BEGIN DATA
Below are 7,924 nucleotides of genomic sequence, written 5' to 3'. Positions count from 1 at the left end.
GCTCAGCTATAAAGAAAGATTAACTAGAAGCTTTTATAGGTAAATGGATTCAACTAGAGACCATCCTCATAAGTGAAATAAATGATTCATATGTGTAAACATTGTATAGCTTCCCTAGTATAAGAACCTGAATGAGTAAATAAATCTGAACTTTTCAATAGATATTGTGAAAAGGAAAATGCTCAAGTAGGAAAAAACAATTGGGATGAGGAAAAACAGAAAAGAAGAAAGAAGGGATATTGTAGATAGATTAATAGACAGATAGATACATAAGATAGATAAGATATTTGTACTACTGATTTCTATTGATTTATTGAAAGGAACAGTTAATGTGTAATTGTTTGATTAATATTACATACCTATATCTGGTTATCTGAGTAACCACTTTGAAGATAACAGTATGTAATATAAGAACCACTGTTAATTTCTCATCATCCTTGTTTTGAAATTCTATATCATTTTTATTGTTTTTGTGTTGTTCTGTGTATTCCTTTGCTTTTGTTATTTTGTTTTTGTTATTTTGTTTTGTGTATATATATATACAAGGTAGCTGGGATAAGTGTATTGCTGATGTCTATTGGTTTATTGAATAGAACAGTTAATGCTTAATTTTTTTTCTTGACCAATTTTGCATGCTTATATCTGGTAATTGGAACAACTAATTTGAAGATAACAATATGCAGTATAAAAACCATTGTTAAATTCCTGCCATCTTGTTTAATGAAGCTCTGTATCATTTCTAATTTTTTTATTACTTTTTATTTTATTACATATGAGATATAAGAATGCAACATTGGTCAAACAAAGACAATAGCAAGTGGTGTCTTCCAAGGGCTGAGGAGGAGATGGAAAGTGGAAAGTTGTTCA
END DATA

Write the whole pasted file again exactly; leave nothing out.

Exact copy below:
Below are 7,924 nucleotides of genomic sequence, written 5' to 3'. Positions count from 1 at the left end.
GCTCAGCTATAAAGAAAGATTAACTAGAAGCTTTTATAGGTAAATGGATTCAACTAGAGACCATCCTCATAAGTGAAATAAATGATTCATATGTGTAAACATTGTATAGCTTCCCTAGTATAAGAACCTGAATGAGTAAATAAATCTGAACTTTTCAATAGATATTGTGAAAAGGAAAATGCTCAAGTAGGAAAAAACAATTGGGATGAGGAAAAACAGAAAAGAAGAAAGAAGGGATATTGTAGATAGATTAATAGACAGATAGATACATAAGATAGATAAGATATTTGTACTACTGATTTCTATTGATTTATTGAAAGGAACAGTTAATGTGTAATTGTTTGATTAATATTACATACCTATATCTGGTTATCTGAGTAACCACTTTGAAGATAACAGTATGTAATATAAGAACCACTGTTAATTTCTCATCATCCTTGTTTTGAAATTCTATATCATTTTTATTGTTTTTGTGTTGTTCTGTGTATTCCTTTGCTTTTGTTATTTTGTTTTTGTTATTTTGTTTTGTGTATATATATATACAAGGTAGCTGGGATAAGTGTATTGCTGATGTCTATTGGTTTATTGAATAGAACAGTTAATGCTTAATTTTTTTTCTTGACCAATTTTGCATGCTTATATCTGGTAATTGGAACAACTAATTTGAAGATAACAATATGCAGTATAAAAACCATTGTTAAATTCCTGCCATCTTGTTTAATGAAGCTCTGTATCATTTCTAATTTTTTTATTACTTTTTATTTTATTACATATGAGATATAAGAATGCAACATTGGTCAAACAAAGACAATAGCAAGTGGTGTCTTCCAAGGGCTGAGGAGGAGATGGAAAGTGGAAAGTTGTTCA